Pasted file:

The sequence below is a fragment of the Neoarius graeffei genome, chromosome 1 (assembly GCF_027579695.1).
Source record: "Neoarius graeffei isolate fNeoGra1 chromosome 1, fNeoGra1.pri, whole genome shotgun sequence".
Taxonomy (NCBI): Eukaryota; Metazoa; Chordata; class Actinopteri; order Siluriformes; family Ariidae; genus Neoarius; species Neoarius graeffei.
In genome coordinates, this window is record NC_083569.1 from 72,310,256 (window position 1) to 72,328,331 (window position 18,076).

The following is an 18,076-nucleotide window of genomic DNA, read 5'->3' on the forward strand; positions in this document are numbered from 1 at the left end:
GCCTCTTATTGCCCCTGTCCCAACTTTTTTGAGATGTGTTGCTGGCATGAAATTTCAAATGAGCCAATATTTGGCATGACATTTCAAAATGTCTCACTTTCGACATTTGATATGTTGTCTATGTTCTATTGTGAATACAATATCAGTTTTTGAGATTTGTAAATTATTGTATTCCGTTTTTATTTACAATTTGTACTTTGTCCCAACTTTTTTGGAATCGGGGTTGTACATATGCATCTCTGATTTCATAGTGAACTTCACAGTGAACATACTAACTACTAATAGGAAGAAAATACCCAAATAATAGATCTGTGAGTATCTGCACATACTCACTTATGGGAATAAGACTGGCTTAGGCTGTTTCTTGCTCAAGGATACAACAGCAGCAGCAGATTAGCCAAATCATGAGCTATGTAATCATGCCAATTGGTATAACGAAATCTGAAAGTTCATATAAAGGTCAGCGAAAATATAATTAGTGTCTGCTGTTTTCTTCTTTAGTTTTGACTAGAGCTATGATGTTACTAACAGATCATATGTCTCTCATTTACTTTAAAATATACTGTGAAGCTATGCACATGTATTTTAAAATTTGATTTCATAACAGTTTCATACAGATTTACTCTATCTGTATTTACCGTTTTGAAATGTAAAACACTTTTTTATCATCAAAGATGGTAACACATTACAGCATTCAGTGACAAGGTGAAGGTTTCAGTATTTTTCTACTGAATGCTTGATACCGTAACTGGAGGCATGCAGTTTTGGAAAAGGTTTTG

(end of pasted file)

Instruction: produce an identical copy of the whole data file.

The sequence below is a fragment of the Neoarius graeffei genome, chromosome 1 (assembly GCF_027579695.1).
Source record: "Neoarius graeffei isolate fNeoGra1 chromosome 1, fNeoGra1.pri, whole genome shotgun sequence".
Taxonomy (NCBI): Eukaryota; Metazoa; Chordata; class Actinopteri; order Siluriformes; family Ariidae; genus Neoarius; species Neoarius graeffei.
In genome coordinates, this window is record NC_083569.1 from 72,310,256 (window position 1) to 72,328,331 (window position 18,076).

The following is an 18,076-nucleotide window of genomic DNA, read 5'->3' on the forward strand; positions in this document are numbered from 1 at the left end:
GCCTCTTATTGCCCCTGTCCCAACTTTTTTGAGATGTGTTGCTGGCATGAAATTTCAAATGAGCCAATATTTGGCATGACATTTCAAAATGTCTCACTTTCGACATTTGATATGTTGTCTATGTTCTATTGTGAATACAATATCAGTTTTTGAGATTTGTAAATTATTGTATTCCGTTTTTATTTACAATTTGTACTTTGTCCCAACTTTTTTGGAATCGGGGTTGTACATATGCATCTCTGATTTCATAGTGAACTTCACAGTGAACATACTAACTACTAATAGGAAGAAAATACCCAAATAATAGATCTGTGAGTATCTGCACATACTCACTTATGGGAATAAGACTGGCTTAGGCTGTTTCTTGCTCAAGGATACAACAGCAGCAGCAGATTAGCCAAATCATGAGCTATGTAATCATGCCAATTGGTATAACGAAATCTGAAAGTTCATATAAAGGTCAGCGAAAATATAATTAGTGTCTGCTGTTTTCTTCTTTAGTTTTGACTAGAGCTATGATGTTACTAACAGATCATATGTCTCTCATTTACTTTAAAATATACTGTGAAGCTATGCACATGTATTTTAAAATTTGATTTCATAACAGTTTCATACAGATTTACTCTATCTGTATTTACCGTTTTGAAATGTAAAACACTTTTTTATCATCAAAGATGGTAACACATTACAGCATTCAGTGACAAGGTGAAGGTTTCAGTATTTTTCTACTGAATGCTTGATACCGTAACTGGAGGCATGCAGTTTTGGAAAAGGTTTTG